Sonny Landreth Revitalizes the 12-Bar Blues Form

Sonny Landreth says the concept for his latest album, Bound By the Blues came about when contemplating how to approach a classic blues song and do something different with it.
By Art Thompson ,

Sonny Landreth says the concept for his latest album, Bound By the Blues came about when contemplating how to approach a classic blues song and do something different with it. “I was having a conversation with Roy Rogers a couple of years ago, and we were talking about me sitting in with his band at the King Biscuit Blues Fest in Arkansas. To make it easy on me, we just planned to play some Robert Johnson and Elmore James tunes, but not do some of the more obvious ones, like “Dust My Broom.” I guess that kind of planted the seed, because I started wondering how would I pull it off if I recorded that song. It’s a tough order, because you can’t really beat the original version anyway. But it got me thinking about some of the other blues tunes I had been playing, and I realized that, as the years went by, I’d developed new techniques that I was using to give the songs a different texture, rhythm, or feel that perhaps hadn’t happened before. When I decided to record “Dust My Broom,” I wanted to make it a little more subdued in contrast to the original. So instead of just coming out blasting the triplet figure of the iconic riff, I used a combination of palm muting and raking the strings with the thumbpick to give it a more harmonic twist. ‘Key to the Highway’ is another example of how much a song is evolved because as a musician you evolve. I recorded it back in 1981 on an album called Blues Attack, and it’s completely different than the way we recorded it for this album.”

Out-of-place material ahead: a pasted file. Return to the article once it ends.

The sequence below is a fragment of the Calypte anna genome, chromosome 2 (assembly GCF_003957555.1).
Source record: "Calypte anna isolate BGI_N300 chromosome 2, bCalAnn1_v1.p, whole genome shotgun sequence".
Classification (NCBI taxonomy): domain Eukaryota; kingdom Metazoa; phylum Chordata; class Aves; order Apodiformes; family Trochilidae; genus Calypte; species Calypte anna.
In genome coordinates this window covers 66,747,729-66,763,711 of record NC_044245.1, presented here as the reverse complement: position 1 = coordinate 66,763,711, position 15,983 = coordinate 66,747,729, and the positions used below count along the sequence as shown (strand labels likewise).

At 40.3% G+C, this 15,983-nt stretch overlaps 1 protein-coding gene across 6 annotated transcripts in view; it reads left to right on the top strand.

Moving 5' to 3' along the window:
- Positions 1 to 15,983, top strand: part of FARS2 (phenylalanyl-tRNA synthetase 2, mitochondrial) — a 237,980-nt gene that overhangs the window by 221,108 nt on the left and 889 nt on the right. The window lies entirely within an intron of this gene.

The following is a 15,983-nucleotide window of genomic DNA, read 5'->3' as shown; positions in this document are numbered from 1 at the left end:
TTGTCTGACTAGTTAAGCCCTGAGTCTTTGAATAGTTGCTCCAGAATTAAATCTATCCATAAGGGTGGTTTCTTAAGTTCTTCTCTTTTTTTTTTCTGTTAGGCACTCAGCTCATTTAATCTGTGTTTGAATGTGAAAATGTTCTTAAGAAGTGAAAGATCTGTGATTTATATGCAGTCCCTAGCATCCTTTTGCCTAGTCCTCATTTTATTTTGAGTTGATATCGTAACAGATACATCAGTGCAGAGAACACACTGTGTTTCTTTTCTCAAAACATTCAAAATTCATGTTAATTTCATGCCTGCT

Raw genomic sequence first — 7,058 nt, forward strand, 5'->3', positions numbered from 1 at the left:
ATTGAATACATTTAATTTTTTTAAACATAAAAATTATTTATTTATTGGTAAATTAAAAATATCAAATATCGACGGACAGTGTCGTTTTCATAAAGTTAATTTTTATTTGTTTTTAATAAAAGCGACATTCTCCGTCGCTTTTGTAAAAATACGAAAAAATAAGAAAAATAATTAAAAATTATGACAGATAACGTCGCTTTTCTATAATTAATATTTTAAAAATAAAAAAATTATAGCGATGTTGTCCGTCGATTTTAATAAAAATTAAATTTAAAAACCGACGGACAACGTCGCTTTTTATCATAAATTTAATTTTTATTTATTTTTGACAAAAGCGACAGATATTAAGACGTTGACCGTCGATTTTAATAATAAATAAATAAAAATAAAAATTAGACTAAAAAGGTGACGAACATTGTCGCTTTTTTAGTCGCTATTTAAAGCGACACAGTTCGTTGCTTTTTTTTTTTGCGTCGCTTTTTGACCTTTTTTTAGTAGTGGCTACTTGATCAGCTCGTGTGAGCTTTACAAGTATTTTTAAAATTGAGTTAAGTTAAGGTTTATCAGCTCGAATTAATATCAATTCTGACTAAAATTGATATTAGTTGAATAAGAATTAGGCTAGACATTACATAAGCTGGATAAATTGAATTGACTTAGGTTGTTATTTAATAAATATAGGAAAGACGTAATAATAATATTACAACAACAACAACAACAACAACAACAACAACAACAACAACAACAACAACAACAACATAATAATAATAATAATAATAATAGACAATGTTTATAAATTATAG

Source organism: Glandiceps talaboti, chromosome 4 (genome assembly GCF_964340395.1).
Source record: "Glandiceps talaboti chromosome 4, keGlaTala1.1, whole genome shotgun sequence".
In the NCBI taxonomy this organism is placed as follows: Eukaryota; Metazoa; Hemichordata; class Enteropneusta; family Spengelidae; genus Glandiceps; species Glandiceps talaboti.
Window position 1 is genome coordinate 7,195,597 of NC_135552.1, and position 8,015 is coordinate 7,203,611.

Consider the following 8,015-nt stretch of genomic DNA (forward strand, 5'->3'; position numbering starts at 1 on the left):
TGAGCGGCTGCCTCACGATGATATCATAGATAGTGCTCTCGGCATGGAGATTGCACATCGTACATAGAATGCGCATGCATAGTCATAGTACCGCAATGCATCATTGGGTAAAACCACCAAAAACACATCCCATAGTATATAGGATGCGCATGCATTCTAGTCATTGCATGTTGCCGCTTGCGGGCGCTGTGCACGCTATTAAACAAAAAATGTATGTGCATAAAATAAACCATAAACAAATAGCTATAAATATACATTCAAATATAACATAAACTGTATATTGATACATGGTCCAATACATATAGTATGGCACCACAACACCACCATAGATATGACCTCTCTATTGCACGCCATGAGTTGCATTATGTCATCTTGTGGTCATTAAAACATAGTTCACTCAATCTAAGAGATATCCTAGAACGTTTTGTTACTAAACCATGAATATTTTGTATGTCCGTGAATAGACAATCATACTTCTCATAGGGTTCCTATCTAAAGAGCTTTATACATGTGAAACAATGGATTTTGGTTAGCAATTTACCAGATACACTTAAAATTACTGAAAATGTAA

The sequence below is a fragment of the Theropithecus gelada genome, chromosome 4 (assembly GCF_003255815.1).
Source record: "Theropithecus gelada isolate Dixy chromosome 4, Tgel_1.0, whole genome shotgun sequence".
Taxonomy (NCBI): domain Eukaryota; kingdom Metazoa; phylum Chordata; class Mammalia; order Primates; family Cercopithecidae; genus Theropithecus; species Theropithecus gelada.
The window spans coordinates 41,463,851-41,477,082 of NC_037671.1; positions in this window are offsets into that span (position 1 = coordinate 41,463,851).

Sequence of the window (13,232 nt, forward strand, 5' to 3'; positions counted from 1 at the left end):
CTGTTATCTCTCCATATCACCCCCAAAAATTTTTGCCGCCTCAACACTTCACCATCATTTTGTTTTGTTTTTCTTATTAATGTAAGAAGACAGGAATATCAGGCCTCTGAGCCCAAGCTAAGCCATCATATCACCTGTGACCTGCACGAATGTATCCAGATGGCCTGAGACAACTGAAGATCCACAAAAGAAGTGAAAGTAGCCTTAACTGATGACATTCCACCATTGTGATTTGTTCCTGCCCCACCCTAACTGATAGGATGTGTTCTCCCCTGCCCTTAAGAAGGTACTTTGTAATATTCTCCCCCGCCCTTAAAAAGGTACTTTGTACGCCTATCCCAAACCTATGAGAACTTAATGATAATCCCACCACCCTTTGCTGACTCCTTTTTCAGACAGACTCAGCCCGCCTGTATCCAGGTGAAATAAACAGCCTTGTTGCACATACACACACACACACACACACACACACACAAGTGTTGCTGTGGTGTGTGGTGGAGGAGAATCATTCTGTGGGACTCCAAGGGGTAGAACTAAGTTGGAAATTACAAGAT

Setting aside for a moment Landreth’s highly evolved slide technique—which in itself makes Bound By the Blues a unique listening experience—there’s a storytelling element going on here that points to the guitarist’s deep appreciation for the genre. “Blues comes from the story song,” says Landreth. “That’s what it was about with all those delta cats, and that’s what reeled me in from day one. As badass as Robert Johnson’s guitar playing and singing was, it was all about telling a story, and he’d do whatever it took to make the story come alive. That led me to thinking of blues as a universal language, with a common theme of finding grace in the face of adversity. As I got into writing songs for the album, I decided to just let the blues take me where it would, and not worry about it. For instance, I wanted to make the title track a tribute to my heroes, but I was thinking of it more like a film made up of a series of short images. Each verse would kind of blow by, but it would be about something specific— like when Hendrix played in Baton Rouge, and they had a bad gig and had to get out of there in a hurry, or Buffy Sainte-Marie coming from the reservation and bringing that experience into her beautiful, powerful songs. Nobody even talks about her anymore, but she was right there with Joan Baez and Bob Dylan when they were changing the world.”